By CityTownInfo.com Staff
June 1, 2009
Two higher education authorities have predicted that the financial structure of colleges and universities will be the next "bubble" to burst in the United States.
According to Joseph Marr Cronin, former secretary of education in Massachusetts, and Howard E. Horton, president of Boston's New England College of Business and Finance, a combination of high tuition and reduced student loan availability will soon test the viability of many small- and medium-sized private colleges. Their opinion piece, "Will Higher Education Be the Next Bubble to Burst?" appeared in the Chronicle of Higher Education.
In the article, the authors noted that the according to the National Center for Public Policy and Higher Education, average college tuition and fees have risen by 440 percent over the past 25 years. Patrick M. Callan, the center's president, warned that low-income students will soon no longer be able to afford a college education.
The authors also pointed out that private student loans are no longer readily available, college endowments which allowed institutions to lower tuition costs have dried up, and declines in home values have made it impossible for families to utilize home-equity loans to pay for college. As a result, many families are increasingly turning to lower-cost options such as community colleges and online education.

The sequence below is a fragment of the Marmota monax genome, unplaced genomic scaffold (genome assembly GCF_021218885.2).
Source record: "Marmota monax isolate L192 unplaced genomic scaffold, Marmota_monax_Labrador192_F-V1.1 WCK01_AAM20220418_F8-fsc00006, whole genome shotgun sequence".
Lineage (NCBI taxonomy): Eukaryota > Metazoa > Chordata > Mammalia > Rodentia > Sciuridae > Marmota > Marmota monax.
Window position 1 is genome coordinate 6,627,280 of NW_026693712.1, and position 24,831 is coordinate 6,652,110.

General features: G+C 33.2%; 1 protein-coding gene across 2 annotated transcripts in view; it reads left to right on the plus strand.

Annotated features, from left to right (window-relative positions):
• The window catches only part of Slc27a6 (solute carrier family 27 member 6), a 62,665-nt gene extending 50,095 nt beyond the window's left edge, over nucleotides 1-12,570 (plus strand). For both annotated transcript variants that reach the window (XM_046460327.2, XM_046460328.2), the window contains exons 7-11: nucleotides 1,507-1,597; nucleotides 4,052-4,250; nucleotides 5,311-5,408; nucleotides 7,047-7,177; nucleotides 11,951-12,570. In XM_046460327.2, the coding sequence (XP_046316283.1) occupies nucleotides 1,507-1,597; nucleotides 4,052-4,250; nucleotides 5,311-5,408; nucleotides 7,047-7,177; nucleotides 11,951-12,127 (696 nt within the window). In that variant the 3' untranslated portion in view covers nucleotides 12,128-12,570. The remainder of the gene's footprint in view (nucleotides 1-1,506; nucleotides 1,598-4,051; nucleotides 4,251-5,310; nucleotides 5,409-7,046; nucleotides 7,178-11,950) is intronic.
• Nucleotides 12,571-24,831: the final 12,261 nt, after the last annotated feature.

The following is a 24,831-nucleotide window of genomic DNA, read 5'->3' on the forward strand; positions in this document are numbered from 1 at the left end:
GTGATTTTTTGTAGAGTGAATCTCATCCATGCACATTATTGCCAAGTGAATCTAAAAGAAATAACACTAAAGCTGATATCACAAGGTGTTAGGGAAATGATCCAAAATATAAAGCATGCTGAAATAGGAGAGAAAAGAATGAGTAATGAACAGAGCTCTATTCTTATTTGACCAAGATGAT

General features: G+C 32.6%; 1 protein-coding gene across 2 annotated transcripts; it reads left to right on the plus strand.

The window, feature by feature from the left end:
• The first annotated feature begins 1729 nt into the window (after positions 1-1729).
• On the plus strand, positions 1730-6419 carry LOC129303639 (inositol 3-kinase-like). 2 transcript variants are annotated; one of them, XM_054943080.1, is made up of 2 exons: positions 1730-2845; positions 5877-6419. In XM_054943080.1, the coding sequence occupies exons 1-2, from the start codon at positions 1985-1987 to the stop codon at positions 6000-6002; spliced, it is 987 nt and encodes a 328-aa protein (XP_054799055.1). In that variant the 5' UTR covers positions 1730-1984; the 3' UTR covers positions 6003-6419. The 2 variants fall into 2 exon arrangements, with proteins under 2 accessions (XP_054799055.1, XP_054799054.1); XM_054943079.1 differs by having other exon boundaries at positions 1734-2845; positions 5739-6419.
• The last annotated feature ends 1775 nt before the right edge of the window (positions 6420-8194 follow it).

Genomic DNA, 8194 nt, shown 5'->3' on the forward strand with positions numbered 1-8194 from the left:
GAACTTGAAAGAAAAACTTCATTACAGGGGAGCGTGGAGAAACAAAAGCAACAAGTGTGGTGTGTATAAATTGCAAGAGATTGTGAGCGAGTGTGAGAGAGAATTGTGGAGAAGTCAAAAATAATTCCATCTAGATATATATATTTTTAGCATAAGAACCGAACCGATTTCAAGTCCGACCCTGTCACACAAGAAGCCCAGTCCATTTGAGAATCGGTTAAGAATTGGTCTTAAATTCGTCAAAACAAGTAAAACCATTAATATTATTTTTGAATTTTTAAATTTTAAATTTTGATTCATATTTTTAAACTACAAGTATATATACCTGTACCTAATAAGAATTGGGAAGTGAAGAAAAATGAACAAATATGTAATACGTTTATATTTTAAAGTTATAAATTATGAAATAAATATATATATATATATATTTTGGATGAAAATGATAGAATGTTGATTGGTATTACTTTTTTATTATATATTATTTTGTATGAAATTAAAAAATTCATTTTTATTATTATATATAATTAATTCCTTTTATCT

In an interview with the Boston Herald, Cronin said that private schools--which rely heavily on tuition money--are not reacting quickly enough to these market pressures. As a result, he predicted that 20 to 40 colleges may very well close in the next few years, although the larger and more prestigious schools such as Harvard and MIT will survive.
Other experts agreed. "You're going to see some bankruptcies," said Gerald Cassidy, an analyst at RBC Capital Markets, who was quoted in the Herald. "A breaking point is going to come (for some schools). There's going to be a real problem."
An article in The Washington Post reinforced the opinion that students are increasingly seeking out lower-cost options for higher education. At Northern Virginia Community College, for example, enrollment was up 4 percent last fall compared to the previous year, and increased 10 percent this summer over last year.
"We are predicting a student tsunami for next fall," said Robert Templin, president of the college, who was quoted in the Post.